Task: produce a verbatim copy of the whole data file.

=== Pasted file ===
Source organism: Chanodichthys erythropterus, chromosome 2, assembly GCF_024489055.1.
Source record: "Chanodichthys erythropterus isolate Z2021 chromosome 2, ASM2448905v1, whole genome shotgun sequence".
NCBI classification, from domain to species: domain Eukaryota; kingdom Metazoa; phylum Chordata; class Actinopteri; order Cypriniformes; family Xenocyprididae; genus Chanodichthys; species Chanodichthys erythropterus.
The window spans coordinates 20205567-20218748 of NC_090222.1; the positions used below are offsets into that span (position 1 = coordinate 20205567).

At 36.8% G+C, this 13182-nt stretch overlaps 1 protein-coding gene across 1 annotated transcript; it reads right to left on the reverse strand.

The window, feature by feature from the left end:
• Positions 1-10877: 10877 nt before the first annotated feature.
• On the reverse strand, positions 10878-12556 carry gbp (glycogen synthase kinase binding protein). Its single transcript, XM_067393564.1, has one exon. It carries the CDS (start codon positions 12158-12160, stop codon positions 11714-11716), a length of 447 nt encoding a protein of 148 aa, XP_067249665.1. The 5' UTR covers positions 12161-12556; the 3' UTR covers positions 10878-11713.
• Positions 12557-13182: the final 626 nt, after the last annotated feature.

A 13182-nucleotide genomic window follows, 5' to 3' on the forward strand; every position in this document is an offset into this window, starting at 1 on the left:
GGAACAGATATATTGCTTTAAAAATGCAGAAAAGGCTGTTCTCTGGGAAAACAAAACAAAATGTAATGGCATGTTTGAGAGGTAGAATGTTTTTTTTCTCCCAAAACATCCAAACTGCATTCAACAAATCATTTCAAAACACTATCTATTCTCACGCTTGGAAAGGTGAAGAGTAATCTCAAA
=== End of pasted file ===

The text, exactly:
Source organism: Chanodichthys erythropterus, chromosome 2, assembly GCF_024489055.1.
Source record: "Chanodichthys erythropterus isolate Z2021 chromosome 2, ASM2448905v1, whole genome shotgun sequence".
NCBI classification, from domain to species: domain Eukaryota; kingdom Metazoa; phylum Chordata; class Actinopteri; order Cypriniformes; family Xenocyprididae; genus Chanodichthys; species Chanodichthys erythropterus.
The window spans coordinates 20205567-20218748 of NC_090222.1; the positions used below are offsets into that span (position 1 = coordinate 20205567).

At 36.8% G+C, this 13182-nt stretch overlaps 1 protein-coding gene across 1 annotated transcript; it reads right to left on the reverse strand.

The window, feature by feature from the left end:
• Positions 1-10877: 10877 nt before the first annotated feature.
• On the reverse strand, positions 10878-12556 carry gbp (glycogen synthase kinase binding protein). Its single transcript, XM_067393564.1, has one exon. It carries the CDS (start codon positions 12158-12160, stop codon positions 11714-11716), a length of 447 nt encoding a protein of 148 aa, XP_067249665.1. The 5' UTR covers positions 12161-12556; the 3' UTR covers positions 10878-11713.
• Positions 12557-13182: the final 626 nt, after the last annotated feature.

A 13182-nucleotide genomic window follows, 5' to 3' on the forward strand; every position in this document is an offset into this window, starting at 1 on the left:
GGAACAGATATATTGCTTTAAAAATGCAGAAAAGGCTGTTCTCTGGGAAAACAAAACAAAATGTAATGGCATGTTTGAGAGGTAGAATGTTTTTTTTCTCCCAAAACATCCAAACTGCATTCAACAAATCATTTCAAAACACTATCTATTCTCACGCTTGGAAAGGTGAAGAGTAATCTCAAA